As global climate change affects the polar regions, artifacts from prehistoric cultures are exposed at alarming rates and are in danger of being lost. Archeologists are beginning to specialize in the recovery and rescue of many lost civiliaztions, but cannot get to them all.
At Nunalleq, on the southwest coast of Alaska, archeologists have recovered more than 2500 intact, well preserved artifacts. These items were once frozen in the ground sins 1660.
Alaska’s Thaw Reveals—and Threatens—a Culture’s Artifacts
A.A. Williams on nationalgeographic.com
The archaeological site of Nunalleq on the southwest coast of Alaska preserves a fateful moment, frozen in time. The muddy square of earth is full of everyday things that the indigenous Yupik people used to survive and to celebrate life here, all left just as they lay when a deadly attack came almost four centuries ago.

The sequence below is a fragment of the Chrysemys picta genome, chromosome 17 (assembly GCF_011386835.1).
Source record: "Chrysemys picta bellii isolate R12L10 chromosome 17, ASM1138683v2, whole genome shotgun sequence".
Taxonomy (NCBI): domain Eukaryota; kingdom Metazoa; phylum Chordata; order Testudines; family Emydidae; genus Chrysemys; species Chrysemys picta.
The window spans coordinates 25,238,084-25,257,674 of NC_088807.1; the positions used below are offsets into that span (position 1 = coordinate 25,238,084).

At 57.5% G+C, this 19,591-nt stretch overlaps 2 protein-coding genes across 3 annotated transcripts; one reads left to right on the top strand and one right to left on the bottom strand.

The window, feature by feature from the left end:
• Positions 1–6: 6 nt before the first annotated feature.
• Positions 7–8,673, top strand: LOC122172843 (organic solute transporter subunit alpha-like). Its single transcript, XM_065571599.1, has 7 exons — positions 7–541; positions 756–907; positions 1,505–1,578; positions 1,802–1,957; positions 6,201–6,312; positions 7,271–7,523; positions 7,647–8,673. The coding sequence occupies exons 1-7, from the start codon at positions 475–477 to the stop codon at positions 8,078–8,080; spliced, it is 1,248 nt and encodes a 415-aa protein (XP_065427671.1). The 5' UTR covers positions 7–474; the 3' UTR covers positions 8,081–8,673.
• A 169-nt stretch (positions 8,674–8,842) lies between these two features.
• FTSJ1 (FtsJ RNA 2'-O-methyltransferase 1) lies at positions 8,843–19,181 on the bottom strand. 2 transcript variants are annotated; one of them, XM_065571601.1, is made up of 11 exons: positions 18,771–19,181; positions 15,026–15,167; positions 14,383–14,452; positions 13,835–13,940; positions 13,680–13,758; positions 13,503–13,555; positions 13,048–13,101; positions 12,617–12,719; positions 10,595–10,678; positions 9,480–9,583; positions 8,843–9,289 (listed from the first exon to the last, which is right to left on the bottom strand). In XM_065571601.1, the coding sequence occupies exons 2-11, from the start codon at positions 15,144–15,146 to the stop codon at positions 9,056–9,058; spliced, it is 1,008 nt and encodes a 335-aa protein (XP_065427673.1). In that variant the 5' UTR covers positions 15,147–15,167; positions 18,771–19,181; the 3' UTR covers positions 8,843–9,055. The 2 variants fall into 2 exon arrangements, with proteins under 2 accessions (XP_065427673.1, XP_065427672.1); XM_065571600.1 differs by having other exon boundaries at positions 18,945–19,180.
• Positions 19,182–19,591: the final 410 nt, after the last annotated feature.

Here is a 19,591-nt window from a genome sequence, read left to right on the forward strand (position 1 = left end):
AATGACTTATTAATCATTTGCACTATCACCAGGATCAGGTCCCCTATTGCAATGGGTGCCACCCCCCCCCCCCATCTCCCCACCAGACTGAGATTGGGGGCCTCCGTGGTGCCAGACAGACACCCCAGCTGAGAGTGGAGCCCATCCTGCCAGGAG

Around the perimeter of what was once a large sod structure are traces of fire used to smoke out the residents—some 50 people, probably an alliance of extended families, who lived here when they weren’t out hunting, fishing, and gathering plants. No one, it seems, was spared. Archaeologists unearthed the remains of someone, likely a woman, who appears to have succumbed to smoke inhalation as she tried to dig an escape tunnel under a wall. Skeletons of women, children, and elders were found together, facedown in the mud, suggesting that they were captured and killed.